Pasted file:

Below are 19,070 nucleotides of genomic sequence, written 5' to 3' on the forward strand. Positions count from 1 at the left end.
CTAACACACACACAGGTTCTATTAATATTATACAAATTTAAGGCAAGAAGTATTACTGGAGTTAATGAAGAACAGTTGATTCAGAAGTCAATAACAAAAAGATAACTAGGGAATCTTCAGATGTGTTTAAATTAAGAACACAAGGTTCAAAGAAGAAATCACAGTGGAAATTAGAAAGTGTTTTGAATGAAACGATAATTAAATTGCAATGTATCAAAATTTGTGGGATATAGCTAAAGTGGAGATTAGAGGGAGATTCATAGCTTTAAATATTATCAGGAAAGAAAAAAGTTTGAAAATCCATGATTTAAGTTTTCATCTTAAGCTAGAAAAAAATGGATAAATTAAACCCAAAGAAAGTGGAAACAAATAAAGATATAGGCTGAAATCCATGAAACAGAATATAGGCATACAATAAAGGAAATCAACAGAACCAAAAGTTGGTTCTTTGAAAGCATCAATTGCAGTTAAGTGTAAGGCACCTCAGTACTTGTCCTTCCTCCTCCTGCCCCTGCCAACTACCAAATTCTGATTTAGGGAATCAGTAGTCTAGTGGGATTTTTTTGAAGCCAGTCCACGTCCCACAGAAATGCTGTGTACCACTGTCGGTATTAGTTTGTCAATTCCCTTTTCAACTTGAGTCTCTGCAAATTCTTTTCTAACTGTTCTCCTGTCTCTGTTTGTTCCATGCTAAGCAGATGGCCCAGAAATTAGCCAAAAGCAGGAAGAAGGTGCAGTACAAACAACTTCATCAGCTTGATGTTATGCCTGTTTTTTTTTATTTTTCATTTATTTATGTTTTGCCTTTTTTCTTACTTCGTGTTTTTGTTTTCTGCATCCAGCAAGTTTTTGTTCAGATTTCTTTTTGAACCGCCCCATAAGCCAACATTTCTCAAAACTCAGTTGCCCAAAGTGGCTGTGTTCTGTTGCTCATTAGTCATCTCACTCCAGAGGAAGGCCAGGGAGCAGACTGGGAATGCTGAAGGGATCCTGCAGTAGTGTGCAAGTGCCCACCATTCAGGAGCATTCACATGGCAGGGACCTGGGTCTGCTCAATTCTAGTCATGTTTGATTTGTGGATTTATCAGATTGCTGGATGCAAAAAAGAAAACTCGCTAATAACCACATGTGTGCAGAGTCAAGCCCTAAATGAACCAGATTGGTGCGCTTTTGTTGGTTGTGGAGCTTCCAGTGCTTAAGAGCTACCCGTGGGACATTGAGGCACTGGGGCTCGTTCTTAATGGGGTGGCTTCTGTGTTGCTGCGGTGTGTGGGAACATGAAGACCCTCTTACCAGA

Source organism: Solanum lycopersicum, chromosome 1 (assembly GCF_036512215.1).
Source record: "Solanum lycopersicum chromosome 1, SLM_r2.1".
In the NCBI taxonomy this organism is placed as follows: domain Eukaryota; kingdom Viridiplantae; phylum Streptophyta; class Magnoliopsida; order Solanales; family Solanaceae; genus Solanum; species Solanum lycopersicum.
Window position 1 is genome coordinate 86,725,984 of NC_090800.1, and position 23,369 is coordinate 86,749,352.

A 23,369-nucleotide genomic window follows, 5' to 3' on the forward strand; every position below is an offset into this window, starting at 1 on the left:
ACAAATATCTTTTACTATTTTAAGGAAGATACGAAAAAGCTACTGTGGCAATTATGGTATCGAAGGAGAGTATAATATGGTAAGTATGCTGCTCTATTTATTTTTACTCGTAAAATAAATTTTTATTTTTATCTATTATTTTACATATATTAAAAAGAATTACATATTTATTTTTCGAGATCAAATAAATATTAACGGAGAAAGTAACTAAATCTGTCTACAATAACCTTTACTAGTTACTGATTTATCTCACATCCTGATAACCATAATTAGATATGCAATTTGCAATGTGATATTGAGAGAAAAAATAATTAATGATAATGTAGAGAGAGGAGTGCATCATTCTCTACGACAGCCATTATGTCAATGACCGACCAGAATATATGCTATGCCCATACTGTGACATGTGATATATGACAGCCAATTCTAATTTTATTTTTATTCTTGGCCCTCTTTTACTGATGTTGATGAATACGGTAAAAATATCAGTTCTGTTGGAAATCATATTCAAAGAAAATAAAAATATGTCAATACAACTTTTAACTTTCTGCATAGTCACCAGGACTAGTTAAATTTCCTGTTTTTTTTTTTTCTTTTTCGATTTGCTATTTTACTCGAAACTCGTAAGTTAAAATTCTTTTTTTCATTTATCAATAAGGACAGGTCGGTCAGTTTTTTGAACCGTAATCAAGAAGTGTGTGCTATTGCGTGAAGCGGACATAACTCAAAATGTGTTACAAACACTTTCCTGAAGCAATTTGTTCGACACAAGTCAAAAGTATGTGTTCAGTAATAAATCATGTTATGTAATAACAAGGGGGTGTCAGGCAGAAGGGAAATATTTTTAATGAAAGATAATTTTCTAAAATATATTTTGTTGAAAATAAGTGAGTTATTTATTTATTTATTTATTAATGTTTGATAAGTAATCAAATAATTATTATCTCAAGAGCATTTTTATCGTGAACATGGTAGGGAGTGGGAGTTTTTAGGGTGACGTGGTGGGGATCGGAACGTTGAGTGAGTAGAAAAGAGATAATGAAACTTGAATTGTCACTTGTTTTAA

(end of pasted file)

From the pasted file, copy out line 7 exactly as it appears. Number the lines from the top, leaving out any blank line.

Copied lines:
A 23,369-nucleotide genomic window follows, 5' to 3' on the forward strand; every position below is an offset into this window, starting at 1 on the left: